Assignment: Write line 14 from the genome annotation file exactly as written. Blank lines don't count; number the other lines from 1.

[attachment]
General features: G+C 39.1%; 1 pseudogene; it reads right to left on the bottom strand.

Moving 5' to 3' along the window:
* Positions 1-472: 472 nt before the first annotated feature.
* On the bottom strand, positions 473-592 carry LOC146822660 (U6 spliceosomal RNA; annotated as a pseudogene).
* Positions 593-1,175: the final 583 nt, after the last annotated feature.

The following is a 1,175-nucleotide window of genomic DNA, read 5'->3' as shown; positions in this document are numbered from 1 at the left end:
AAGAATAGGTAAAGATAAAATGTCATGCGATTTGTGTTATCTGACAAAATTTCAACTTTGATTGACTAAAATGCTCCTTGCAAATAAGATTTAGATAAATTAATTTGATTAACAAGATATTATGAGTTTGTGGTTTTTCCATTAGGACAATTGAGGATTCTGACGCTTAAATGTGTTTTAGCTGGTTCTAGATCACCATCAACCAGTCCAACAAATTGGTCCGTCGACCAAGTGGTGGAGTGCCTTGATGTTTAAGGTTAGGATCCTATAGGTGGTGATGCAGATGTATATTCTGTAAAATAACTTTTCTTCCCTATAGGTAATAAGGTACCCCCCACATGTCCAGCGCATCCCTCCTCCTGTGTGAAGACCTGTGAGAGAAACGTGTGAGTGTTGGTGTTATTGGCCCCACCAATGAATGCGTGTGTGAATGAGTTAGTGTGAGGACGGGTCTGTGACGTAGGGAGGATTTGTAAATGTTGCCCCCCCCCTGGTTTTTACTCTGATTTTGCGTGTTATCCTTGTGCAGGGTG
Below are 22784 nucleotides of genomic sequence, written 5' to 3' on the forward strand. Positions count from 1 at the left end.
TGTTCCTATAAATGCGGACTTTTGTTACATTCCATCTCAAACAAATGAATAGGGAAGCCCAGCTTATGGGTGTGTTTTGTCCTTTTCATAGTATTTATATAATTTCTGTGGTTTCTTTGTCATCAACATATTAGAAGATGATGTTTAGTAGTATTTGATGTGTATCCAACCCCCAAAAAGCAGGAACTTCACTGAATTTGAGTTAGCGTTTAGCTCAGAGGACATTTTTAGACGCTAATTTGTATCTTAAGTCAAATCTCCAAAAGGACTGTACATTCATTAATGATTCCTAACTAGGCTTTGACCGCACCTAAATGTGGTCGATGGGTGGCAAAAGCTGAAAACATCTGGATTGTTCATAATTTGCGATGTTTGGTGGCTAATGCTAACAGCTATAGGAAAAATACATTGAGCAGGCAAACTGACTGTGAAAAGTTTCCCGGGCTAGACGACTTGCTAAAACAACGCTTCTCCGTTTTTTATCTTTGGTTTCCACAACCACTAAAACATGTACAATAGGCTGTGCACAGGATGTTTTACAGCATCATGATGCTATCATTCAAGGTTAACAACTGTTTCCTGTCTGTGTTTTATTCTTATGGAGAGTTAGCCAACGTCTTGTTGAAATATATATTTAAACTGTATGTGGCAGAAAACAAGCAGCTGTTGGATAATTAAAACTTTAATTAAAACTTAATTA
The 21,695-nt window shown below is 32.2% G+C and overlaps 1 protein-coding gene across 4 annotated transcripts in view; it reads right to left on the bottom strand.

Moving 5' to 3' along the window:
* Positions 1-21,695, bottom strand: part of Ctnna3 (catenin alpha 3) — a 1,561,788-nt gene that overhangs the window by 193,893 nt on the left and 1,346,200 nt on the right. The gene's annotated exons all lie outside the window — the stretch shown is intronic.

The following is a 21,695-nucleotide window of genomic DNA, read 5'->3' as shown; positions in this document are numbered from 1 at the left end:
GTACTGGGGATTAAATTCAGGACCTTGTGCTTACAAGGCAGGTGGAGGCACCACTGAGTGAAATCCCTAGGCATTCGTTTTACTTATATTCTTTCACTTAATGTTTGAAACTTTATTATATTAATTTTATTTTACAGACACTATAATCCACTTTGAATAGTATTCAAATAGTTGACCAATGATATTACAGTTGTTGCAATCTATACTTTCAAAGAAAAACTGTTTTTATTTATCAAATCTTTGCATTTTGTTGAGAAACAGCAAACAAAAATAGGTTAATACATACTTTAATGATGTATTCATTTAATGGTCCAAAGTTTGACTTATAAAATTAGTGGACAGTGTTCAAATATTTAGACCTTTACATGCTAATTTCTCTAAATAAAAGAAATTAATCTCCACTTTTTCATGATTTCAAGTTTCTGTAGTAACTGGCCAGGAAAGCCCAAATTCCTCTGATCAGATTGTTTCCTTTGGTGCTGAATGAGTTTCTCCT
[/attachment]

GTACTGGGGATTAAATTCAGGACCTTGTGCTTACAAGGCAGGTGGAGGCACCACTGAGTGAAATCCCTAGGCATTCGTTTTACTTATATTCTTTCACTTAATGTTTGAAACTTTATTATATTAATTTTATTTTACAGACACTATAATCCACTTTGAATAGTATTCAAATAGTTGACCAATGATATTACAGTTGTTGCAATCTATACTTTCAAAGAAAAACTGTTTTTATTTATCAAATCTTTGCATTTTGTTGAGAAACAGCAAACAAAAATAGGTTAATACATACTTTAATGATGTATTCATTTAATGGTCCAAAGTTTGACTTATAAAATTAGTGGACAGTGTTCAAATATTTAGACCTTTACATGCTAATTTCTCTAAATAAAAGAAATTAATCTCCACTTTTTCATGATTTCAAGTTTCTGTAGTAACTGGCCAGGAAAGCCCAAATTCCTCTGATCAGATTGTTTCCTTTGGTGCTGAATGAGTTTCTCCT